Unemployment in India
5th January, 2022 Economy
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- According to the India Economic Monitoring Center (CMIE), India's unemployment rate reached a high of 7.9% in four months.
About the latest trends
- Declining Trends: Figures show a clear downward trend, even before economic activity is affected by the new Covid 19 restrictions imposed in many states.
- Latest unemployment rate: The unemployment rate has risen to 7.9%. Last year it was 7%. The unemployment rate in urban areas has risen from 8.2% to 9.3%.
- Rural unemployment has risen from 6.4% to 7.3%.
- India's Labor Participation Rate (LPR): This fell from more than 46% in 2016 to just over 40% in 2021.
- LPR is a measure of how many employable people in the economy have or are looking for a job.
- This means that 60% of the working population is either inactive or not looking for a job and is dropping out of the labor market.
- World Inequality Report 2022: India is a "poor and highly unequal country with a wealthy elite," explaining that by 2021, the bottom 50% will have only 13% of national income.
- High-Paying Jobs in the Organized Sector: Urban employment is an indicator of high-paying jobs, and the decline in these numbers reflects the impact on high-paying jobs in the organized sector.
- Low Consumption Levels: Economic activity and consumption levels are affected as Covid19 cases increase in the threat of Omicron variants and many states impose new restrictions.
- $ 5 trillion target: This is not suitable for the $ 5 trillion target set by the economy or government unless the course can be modified to create more jobs.
- Employment Security: However, Indians are worried about unemployment and employment security concerns are at the top of their list.
- Spillover: The effects of unemployment are perceived by both workers and the economy and can cause spillover.
- Suffering from financial difficulties: Unemployment puts workers in financial difficulties that affect their families, relationships and communities. When this happens, consumer spending, one of the key growth drivers of the economy, declines and, if left untouched, leads to a recession or even a recession.
- Demographic dividend: There was a time when the demographic dividend in India was advertised as its greatest strength.
Causes of employment:
- Economic growth is usually expected to generate employment. However, in India, most of the economic growth has been jobless.
- Economic growth could not create many jobs in India.
Increase in Labour Force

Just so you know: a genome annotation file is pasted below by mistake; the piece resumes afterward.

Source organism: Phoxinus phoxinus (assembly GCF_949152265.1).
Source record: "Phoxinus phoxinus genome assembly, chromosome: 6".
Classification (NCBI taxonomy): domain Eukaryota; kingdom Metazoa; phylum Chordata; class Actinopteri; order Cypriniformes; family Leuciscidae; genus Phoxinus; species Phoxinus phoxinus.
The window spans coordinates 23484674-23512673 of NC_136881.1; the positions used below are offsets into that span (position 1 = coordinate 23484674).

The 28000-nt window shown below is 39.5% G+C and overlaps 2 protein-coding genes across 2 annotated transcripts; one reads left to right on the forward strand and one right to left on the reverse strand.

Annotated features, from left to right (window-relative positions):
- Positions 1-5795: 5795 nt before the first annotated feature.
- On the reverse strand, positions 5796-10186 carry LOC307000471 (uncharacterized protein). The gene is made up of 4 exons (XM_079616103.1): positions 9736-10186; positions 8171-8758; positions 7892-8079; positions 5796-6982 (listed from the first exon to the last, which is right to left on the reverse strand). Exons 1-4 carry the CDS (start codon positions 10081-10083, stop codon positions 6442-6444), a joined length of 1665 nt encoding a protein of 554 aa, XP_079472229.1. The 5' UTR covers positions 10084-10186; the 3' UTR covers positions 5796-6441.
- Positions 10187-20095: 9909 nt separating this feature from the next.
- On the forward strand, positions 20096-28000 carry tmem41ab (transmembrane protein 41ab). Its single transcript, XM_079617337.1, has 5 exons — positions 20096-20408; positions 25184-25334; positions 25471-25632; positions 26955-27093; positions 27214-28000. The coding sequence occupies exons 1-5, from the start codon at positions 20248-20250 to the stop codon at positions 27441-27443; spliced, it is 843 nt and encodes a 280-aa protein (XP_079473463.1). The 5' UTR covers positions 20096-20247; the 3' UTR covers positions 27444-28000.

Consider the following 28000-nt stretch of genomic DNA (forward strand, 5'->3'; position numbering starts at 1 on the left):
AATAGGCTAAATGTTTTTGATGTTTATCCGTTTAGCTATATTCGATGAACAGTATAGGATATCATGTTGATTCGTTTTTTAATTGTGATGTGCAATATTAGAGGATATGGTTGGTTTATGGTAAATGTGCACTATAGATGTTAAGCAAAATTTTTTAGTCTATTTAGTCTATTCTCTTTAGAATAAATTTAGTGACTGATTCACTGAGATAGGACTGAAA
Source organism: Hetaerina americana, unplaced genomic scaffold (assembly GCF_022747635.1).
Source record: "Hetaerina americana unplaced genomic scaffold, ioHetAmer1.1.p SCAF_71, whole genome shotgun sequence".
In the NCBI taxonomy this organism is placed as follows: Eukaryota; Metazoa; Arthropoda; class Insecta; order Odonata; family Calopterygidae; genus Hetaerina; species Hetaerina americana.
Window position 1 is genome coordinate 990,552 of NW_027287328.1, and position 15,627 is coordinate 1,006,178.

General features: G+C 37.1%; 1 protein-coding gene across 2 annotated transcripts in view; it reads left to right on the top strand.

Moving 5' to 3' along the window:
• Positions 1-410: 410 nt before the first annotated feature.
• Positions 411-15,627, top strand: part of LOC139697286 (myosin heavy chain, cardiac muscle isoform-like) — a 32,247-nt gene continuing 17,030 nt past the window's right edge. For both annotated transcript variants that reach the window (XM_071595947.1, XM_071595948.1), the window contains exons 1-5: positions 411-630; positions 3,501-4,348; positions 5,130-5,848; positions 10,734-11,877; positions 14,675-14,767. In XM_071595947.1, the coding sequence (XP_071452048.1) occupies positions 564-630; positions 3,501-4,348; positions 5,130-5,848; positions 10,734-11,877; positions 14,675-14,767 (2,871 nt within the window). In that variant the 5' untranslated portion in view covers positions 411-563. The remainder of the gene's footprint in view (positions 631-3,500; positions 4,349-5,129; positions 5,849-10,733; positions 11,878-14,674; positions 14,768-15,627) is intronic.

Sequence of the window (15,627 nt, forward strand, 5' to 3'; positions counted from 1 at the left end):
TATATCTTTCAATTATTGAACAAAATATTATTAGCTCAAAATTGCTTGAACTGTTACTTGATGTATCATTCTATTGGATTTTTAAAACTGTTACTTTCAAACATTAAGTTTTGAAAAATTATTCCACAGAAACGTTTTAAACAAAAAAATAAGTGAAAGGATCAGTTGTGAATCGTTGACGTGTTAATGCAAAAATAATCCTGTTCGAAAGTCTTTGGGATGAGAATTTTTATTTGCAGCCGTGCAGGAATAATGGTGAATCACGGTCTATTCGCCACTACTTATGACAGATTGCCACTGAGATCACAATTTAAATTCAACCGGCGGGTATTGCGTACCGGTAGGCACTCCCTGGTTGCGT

- Over the years, the mortality rate has declined rapidly without a corresponding fall in birth rate and the country has, thus, registered an unprecedented population growth. This was naturally followed by an equally large expansion in the labour force.
- In India, while capital is a scarce factor, labour is available in abundant quantity.
- Under these circumstances, the country should have labor-intensive techniques of production not only in industries but also in agriculture. In western countries, where capital is in abundant supply, use of automatic machines is both rational and justified, while in India, on account of the abundance of labour, this policy results in large unemployment.
Inappropriate Education System
- The education system in India is defective and it does not aim at the development of human resources. The curriculum and syllabus taught in schools and colleges, is not as per the current requirements of the industries.
- Positive Feedback: About 70% of urban Indians believe the country is heading in the right direction.
- Changes in investment patterns: The early planning process focused on investment allocation patterns with a high capital-labor ratio. Therefore, a shift in focus to the consumer goods industry will create more jobs to absorb the unemployed.
- Promoting SMEs and Large Enterprises: Making large investments in SMEs rather than large enterprises can help you reach your employment and production goals.
- Rural Underemployment: Rural work programs need to be organized. The failure to implement rural work programs emphasized that the rural sector has a relatively small role to play in providing additional employment to millions of landless workers and small, marginalized farmers.